Photo by RJ Chavez
Student activists (pictured) blocked off the doors near the main office at Hood River Valley High School on June 5 to demonstrate frustration over gun violence that continues to be a problem at schools across America. Students held up signs that read “March OR Die,” and “March For Our Lives,” blocking off the hallways.
As of Friday, June 8, 2018
On June 5 at 11:55 a.m., the first bell rang after lunch to remind students at Hood River Valley High School that the next class period would begin in five minutes.
On the way to class, many students were met by a wall.
Not a regular wall, but a wall of students standing up for change.
School shootings continue to headline news outlets across America, with one of the more recent shootings coming on May 18 at Santa Fe High School in Texas.
Dimitrios Pagourtzis, the 17-year-old shooter who was a student at Santa Fe High School, killed 10 and injured 13 in his malicious attack.
The victims who lost their lives during the Santa Fe shooting were Jared Black, age 17; Shana Fisher, 16; Christian Riley Garcia, 15; Aaron Kyle McLeod, 15; Glenda Anne Perkins, 64 (teacher); Angelique Ramirez, 15; Sabika Sheikh, 17 (exchange student from Pakistan); Christopher Stone, 17; Cynthia Tisdale, 63 (teacher); and Kimberly Vaughan, 14.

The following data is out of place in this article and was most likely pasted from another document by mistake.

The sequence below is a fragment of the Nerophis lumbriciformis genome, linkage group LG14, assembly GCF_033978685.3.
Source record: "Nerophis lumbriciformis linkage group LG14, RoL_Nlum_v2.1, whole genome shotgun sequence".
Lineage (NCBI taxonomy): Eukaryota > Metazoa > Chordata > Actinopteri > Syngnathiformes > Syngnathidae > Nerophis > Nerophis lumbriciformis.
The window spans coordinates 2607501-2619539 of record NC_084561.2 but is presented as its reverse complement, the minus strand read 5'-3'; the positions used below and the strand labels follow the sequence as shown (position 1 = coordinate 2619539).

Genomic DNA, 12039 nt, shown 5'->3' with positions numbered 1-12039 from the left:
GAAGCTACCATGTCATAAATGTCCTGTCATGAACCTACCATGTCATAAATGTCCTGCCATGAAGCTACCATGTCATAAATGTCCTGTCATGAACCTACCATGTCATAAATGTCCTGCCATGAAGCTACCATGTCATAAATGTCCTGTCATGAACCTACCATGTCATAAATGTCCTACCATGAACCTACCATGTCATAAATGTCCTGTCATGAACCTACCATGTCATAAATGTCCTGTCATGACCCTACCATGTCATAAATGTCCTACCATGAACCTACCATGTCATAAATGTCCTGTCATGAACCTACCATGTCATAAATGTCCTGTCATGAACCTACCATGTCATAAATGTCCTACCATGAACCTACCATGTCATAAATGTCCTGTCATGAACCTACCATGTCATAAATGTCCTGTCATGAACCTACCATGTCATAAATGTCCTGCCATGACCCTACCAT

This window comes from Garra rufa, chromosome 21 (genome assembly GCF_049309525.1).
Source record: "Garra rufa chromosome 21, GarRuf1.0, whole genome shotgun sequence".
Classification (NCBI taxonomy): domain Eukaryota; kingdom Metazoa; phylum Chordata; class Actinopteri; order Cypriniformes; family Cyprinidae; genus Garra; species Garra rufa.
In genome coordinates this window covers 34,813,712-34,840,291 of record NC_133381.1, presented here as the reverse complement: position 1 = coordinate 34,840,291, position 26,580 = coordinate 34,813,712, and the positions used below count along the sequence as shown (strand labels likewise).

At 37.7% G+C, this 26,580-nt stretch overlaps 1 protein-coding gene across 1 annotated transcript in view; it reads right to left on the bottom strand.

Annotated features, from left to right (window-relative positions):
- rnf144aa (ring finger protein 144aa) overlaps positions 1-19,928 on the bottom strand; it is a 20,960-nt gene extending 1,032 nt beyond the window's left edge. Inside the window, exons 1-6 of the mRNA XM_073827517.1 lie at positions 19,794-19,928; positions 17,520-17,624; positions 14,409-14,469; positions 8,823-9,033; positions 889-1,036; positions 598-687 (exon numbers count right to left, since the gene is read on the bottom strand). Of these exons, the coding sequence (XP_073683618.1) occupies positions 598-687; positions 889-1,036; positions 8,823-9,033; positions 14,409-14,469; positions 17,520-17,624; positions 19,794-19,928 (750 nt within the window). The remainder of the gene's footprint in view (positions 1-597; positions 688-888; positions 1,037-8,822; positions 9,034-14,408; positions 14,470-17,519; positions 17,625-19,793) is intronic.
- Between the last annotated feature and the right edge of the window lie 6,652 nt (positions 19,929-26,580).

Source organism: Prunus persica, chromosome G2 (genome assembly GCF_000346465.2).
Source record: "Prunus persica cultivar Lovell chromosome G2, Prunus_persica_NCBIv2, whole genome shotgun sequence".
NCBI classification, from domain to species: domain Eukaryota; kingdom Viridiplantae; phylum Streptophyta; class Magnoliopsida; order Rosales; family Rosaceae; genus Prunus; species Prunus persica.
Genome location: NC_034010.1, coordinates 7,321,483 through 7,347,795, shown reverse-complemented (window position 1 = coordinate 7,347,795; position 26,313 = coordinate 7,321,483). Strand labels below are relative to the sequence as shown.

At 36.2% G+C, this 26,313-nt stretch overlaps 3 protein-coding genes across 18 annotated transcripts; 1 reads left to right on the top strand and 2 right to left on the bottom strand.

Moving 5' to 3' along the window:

It’s not just the shooting at Sante Fe High School that caused students at HRVHS to bring attention to the issue of gun violence in America again, recalling the walkout many participated in during March of this year, but the other 15 school shootings that have happened at schools across America so far in 2018 and the 64 incidents of gunfire on school grounds in 2017 as well. On Tuesday, students at HRVHS blocked off the doors near the main office that separate the lunch room and hallways leading to the back parking lot of the high school.
Organizers, including Grace Whitmore, Montserrat Garrido and Eva Jones, chose to block off these doors specifically because a majority of students at the high school have to head that way after lunch to get to class, forcing students to acknowledge the stand-in.
“March OR Die,” and “March For Our Lives,” signs were held up by students who blocked off both sides of the main doors.
Students not involved with the planning of the stand-in treated it in two different ways.
Many students walking from the lunch room and towards their third period class stopped to join in on the stand-in, but there were plenty of students who made their way right through the students advocating for change.
“Push through, they have to move,” “We need to go to class,” and “It seems like we’re doing this every day,” were just some of the sound bites from students as they walked through and past the stand-in.
Regardless of whether students participated in the stand-in or not, organizers of the event continued to hold their ground for the entirety of the passing time to make sure their classmates were aware of what was going on: A resilient group of students standing up for change.